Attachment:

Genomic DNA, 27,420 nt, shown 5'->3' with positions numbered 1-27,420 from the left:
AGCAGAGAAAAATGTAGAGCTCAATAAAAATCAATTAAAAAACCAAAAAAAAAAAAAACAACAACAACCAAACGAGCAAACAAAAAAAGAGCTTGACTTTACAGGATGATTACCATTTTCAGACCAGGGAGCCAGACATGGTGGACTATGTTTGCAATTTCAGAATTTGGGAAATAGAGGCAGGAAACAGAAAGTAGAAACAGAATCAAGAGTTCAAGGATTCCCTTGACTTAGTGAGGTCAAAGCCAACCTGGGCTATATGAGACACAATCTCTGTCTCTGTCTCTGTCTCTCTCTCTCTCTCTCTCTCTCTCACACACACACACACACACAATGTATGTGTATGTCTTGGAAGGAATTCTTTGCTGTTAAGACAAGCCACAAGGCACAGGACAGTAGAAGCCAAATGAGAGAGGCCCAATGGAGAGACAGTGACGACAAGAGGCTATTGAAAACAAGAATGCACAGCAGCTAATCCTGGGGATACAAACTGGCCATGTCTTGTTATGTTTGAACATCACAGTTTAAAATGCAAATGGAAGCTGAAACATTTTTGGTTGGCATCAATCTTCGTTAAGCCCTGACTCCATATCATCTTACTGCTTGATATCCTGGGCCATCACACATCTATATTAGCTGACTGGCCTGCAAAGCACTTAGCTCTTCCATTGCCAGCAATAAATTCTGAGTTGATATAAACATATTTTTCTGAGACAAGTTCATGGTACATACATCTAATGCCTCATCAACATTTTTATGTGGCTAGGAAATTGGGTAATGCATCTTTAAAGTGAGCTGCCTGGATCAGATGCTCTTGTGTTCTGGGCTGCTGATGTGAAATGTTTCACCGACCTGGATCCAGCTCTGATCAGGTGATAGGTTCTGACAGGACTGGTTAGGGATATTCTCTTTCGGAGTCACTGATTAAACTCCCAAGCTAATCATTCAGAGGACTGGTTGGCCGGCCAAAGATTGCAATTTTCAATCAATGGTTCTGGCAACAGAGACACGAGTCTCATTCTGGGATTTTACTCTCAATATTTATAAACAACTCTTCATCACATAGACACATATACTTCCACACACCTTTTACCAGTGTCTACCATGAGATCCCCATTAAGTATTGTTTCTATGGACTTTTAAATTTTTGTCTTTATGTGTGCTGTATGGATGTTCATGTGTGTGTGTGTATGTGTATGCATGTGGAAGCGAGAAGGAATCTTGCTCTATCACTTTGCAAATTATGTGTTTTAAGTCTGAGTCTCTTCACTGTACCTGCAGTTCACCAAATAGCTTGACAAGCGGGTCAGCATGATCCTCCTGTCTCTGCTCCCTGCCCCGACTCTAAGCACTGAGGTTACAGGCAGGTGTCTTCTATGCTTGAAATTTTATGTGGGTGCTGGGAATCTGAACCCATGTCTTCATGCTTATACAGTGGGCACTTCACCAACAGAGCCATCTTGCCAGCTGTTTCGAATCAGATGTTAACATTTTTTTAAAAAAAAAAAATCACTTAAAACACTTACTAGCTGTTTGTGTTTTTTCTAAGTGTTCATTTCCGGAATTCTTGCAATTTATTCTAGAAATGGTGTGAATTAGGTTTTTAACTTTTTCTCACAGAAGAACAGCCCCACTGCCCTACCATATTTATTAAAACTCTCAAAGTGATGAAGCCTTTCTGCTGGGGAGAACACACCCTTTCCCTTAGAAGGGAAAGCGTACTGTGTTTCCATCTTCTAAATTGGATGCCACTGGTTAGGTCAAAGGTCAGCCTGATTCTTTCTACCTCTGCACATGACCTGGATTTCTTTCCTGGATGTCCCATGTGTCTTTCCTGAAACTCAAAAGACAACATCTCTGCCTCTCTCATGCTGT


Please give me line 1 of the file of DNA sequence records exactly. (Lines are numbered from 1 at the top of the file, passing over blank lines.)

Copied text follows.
Genomic DNA, 27,420 nt, shown 5'->3' with positions numbered 1-27,420 from the left: